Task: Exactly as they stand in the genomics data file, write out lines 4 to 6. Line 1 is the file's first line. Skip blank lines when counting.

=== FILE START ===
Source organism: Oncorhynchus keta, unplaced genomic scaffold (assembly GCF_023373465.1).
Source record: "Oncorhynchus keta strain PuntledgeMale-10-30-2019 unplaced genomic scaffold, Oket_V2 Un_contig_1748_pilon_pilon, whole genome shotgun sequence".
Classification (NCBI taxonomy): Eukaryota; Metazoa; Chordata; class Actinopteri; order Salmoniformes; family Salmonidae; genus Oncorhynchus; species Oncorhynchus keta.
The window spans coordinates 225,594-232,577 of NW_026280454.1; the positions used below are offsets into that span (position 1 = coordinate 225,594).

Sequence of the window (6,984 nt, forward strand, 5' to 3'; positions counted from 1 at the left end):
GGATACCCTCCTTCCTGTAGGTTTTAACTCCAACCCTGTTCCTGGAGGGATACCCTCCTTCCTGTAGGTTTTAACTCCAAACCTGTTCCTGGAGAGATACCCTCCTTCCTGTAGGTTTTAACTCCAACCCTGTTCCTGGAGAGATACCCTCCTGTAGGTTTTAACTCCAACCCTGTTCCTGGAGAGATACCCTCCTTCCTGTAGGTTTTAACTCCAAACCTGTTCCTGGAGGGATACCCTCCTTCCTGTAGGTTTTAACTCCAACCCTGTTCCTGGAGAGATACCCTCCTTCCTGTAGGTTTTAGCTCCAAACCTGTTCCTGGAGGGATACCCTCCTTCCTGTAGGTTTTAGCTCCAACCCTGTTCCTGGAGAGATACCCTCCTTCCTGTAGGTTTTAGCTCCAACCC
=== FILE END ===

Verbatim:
The window spans coordinates 225,594-232,577 of NW_026280454.1; the positions used below are offsets into that span (position 1 = coordinate 225,594).

Sequence of the window (6,984 nt, forward strand, 5' to 3'; positions counted from 1 at the left end):
GGATACCCTCCTTCCTGTAGGTTTTAACTCCAACCCTGTTCCTGGAGGGATACCCTCCTTCCTGTAGGTTTTAACTCCAAACCTGTTCCTGGAGAGATACCCTCCTTCCTGTAGGTTTTAACTCCAACCCTGTTCCTGGAGAGATACCCTCCTGTAGGTTTTAACTCCAACCCTGTTCCTGGAGAGATACCCTCCTTCCTGTAGGTTTTAACTCCAAACCTGTTCCTGGAGGGATACCCTCCTTCCTGTAGGTTTTAACTCCAACCCTGTTCCTGGAGAGATACCCTCCTTCCTGTAGGTTTTAGCTCCAAACCTGTTCCTGGAGGGATACCCTCCTTCCTGTAGGTTTTAGCTCCAACCCTGTTCCTGGAGAGATACCCTCCTTCCTGTAGGTTTTAGCTCCAACCC